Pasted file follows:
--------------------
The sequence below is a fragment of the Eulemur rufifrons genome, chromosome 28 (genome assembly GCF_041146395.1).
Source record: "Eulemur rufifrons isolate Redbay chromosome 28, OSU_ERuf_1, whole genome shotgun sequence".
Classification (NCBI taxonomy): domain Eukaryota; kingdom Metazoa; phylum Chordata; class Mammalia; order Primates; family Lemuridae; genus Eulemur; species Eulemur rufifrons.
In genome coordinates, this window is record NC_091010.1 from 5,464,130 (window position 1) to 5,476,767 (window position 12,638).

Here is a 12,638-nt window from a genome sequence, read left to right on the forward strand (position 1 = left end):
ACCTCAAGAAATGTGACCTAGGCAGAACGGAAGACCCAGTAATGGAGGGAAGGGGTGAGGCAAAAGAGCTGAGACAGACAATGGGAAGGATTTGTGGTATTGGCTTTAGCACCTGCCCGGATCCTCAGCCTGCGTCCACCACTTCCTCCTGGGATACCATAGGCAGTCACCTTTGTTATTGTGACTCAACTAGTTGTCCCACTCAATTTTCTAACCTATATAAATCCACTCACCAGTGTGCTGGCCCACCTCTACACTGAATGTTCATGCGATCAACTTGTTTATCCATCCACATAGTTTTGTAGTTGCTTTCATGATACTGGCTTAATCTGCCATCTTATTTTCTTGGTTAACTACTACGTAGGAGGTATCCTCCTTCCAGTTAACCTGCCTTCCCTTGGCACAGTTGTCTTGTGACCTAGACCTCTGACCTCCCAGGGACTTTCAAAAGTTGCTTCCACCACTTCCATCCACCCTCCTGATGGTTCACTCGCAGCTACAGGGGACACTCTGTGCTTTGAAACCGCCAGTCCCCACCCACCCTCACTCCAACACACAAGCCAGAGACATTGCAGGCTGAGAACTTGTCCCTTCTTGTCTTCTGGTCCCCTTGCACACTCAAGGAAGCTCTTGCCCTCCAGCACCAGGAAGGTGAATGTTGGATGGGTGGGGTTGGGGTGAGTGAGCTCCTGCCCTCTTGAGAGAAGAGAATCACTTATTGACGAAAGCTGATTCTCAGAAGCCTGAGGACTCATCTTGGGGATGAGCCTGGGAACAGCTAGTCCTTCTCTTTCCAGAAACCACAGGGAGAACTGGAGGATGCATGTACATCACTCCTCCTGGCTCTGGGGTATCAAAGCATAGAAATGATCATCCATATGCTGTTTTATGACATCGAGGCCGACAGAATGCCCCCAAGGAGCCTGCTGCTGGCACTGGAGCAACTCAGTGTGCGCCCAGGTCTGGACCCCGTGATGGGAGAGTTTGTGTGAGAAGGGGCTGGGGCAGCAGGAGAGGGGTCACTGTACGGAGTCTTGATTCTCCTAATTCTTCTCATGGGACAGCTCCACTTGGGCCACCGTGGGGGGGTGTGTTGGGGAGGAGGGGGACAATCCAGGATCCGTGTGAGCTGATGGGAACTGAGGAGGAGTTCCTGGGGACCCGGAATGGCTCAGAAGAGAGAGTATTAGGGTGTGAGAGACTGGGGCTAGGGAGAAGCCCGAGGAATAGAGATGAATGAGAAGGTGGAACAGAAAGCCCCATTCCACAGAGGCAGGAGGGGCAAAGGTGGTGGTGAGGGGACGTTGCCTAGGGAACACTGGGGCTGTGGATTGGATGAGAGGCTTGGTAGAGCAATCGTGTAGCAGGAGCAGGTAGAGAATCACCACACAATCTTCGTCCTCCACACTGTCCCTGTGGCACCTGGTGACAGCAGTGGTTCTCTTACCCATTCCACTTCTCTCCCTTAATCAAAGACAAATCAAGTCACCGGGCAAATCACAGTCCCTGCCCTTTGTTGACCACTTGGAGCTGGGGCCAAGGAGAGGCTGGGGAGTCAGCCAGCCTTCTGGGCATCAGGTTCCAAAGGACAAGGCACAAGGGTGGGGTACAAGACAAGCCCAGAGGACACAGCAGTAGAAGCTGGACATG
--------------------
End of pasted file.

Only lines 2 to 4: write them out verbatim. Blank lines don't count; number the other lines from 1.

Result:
Source record: "Eulemur rufifrons isolate Redbay chromosome 28, OSU_ERuf_1, whole genome shotgun sequence".
Classification (NCBI taxonomy): domain Eukaryota; kingdom Metazoa; phylum Chordata; class Mammalia; order Primates; family Lemuridae; genus Eulemur; species Eulemur rufifrons.
In genome coordinates, this window is record NC_091010.1 from 5,464,130 (window position 1) to 5,476,767 (window position 12,638).